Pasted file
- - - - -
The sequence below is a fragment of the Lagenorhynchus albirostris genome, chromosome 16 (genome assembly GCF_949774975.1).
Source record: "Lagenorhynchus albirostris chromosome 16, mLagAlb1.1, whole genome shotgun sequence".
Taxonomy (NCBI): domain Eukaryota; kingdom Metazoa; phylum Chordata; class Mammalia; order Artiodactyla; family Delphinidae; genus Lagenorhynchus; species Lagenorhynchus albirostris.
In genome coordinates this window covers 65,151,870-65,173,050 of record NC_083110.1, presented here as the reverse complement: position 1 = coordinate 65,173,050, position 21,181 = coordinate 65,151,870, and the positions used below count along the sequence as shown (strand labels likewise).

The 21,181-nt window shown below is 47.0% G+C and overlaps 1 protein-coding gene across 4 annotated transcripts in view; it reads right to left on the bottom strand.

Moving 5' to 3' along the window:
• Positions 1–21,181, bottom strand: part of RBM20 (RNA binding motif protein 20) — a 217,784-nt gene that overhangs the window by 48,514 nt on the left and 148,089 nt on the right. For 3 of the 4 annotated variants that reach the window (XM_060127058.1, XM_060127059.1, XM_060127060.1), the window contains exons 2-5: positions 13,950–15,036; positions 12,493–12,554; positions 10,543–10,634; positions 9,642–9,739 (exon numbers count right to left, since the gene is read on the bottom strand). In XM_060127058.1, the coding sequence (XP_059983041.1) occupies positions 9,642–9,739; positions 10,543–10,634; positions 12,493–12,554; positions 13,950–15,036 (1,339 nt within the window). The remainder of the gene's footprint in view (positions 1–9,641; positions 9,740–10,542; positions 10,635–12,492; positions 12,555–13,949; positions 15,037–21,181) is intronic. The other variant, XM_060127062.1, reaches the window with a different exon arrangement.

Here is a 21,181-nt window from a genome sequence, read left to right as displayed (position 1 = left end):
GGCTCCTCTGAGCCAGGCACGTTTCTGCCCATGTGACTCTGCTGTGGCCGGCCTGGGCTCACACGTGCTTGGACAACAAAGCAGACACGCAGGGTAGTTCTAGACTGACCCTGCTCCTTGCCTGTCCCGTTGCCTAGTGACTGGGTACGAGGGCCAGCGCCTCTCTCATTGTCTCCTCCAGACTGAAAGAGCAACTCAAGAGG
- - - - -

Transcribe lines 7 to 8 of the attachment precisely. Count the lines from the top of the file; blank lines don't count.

• Positions 1–21,181, bottom strand: part of RBM20 (RNA binding motif protein 20) — a 217,784-nt gene that overhangs the window by 48,514 nt on the left and 148,089 nt on the right. For 3 of the 4 annotated variants that reach the window (XM_060127058.1, XM_060127059.1, XM_060127060.1), the window contains exons 2-5: positions 13,950–15,036; positions 12,493–12,554; positions 10,543–10,634; positions 9,642–9,739 (exon numbers count right to left, since the gene is read on the bottom strand). In XM_060127058.1, the coding sequence (XP_059983041.1) occupies positions 9,642–9,739; positions 10,543–10,634; positions 12,493–12,554; positions 13,950–15,036 (1,339 nt within the window). The remainder of the gene's footprint in view (positions 1–9,641; positions 9,740–10,542; positions 10,635–12,492; positions 12,555–13,949; positions 15,037–21,181) is intronic. The other variant, XM_060127062.1, reaches the window with a different exon arrangement.

Here is a 21,181-nt window from a genome sequence, read left to right as displayed (position 1 = left end):